Now, allow me to exercise my freedom of speech and disagree with this article! 🙂
@Aamna I am glad to read your comment. To start, you might be aware that some of the political parties have a system of surveillance whereby they regularly check what is being said and written either against or for them. To me it is enough to establish its causing serious security threat to the users of social media sites who are critic of those parties.
The latest reported case of the kind is Ali Kamran Chishti (AK Chishti) who is a journalist and he published this blog http://akchishti.blogspot.com/2013/07/mqms-labyrinth.html which resulted in his abduction and severe beating. Please see the links below;
More or less was the case of Jasmeen Manzoor who dared to speak later on about her ordeal. Please see the link below;
Another case of speaking in Karachi was of Shoaib Burney, reporter associated with Geo Network. His only guilt was, he covered certain news and he had the guts to speak bluntly. See the link below;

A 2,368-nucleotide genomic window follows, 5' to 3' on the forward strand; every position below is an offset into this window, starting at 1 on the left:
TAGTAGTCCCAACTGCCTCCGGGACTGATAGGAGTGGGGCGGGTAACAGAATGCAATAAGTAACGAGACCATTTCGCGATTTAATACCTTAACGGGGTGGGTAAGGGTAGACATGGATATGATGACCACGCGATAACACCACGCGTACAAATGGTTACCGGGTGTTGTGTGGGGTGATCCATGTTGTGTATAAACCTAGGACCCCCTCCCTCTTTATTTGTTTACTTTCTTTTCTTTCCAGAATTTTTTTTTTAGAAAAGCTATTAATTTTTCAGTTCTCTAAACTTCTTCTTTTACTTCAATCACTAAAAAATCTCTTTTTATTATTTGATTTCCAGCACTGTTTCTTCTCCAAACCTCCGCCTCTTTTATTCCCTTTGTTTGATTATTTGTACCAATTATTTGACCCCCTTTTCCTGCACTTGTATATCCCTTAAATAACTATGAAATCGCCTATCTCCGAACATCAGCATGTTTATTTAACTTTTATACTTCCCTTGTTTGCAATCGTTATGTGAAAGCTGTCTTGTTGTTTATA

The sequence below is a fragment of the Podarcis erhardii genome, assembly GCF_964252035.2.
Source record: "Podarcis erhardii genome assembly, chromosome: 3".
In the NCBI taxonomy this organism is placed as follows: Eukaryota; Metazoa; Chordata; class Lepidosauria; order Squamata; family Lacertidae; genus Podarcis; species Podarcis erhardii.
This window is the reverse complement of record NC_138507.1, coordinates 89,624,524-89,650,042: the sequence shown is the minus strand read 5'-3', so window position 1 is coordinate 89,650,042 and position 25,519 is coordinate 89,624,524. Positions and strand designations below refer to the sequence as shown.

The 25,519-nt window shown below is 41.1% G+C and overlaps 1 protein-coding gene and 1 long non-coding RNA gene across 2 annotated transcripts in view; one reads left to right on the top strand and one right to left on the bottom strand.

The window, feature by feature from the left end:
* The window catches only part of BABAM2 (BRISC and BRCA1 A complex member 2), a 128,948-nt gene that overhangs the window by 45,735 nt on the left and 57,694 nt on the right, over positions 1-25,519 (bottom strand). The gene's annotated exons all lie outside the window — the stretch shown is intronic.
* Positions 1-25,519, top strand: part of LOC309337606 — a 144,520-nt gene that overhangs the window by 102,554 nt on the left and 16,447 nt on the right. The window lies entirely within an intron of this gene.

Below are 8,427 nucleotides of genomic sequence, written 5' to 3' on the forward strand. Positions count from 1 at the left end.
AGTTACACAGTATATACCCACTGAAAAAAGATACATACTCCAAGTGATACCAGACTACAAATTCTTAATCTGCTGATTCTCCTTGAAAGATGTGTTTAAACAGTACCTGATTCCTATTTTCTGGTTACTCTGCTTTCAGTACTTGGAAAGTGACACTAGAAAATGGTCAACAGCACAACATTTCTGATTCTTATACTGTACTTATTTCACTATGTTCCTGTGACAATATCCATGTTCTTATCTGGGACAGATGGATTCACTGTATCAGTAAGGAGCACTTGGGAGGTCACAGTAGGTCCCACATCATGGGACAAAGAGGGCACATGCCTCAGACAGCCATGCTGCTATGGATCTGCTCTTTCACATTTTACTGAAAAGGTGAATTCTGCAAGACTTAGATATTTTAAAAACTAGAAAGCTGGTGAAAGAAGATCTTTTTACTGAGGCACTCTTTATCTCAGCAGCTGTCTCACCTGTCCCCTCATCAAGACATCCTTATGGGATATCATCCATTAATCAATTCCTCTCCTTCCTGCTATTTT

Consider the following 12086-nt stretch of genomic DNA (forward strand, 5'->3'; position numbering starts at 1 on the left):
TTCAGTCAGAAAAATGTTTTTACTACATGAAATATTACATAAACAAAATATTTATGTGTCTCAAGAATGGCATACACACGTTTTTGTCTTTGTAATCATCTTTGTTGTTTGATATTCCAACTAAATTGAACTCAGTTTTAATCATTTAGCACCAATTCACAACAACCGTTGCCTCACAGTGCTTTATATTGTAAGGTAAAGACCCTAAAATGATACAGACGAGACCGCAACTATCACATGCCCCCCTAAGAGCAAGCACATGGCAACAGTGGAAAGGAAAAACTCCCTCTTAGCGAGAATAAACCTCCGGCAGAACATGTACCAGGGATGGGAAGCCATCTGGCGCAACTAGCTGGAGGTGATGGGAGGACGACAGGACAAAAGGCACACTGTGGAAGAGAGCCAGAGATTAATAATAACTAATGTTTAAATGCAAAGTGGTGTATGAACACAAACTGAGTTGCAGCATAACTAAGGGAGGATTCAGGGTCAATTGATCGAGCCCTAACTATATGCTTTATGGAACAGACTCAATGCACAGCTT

So it was a bit of Karachi. Now let me come to other sacred cows that are immune from criticism. The famous case of Saleem Shahzad is not very old to remember. His story in Asia Times Online ended him up initially missing and then dead. See link below;
Like Saleem Shahzad, Umar Cheema was also left to die but he somehow survived. His only crime was being critical of a State institution. See link;
As I mentioned in my article the assassination of Salman Taseer is the worst case of intolerance. I may refer, he was killed for only he said the Hudood Laws as Kaale Qanoon. See link;
The only point I tried to make in the article was the growing intolerance shown towards certain issues and some individuals, which is a serious violation of freedom of expression as guaranteed by the Constitution.
Dr Hoodbhoy addressing a session at KLF is exceptional in the current situation because he must have been invited by the KLF administration to address the festival. He has not been so critical on religious or political issues with full of his openness. I wish and pray he does not meet the same fate as of already ousted.
After all who torched the Church in Peshawar and Dharshala in Larkana and Hyderabad? The one who have majority of sympathy from us (Muslims) and are deemed as saviors of Islam.
When Muslim is a second citizen, non Muslim is way behind them. Your point says it all.
I am again very thankful of your feedback. I hope I have replied the questions you raised.
Brother tell me what are the laws for freedom of speech that are followed in pakistan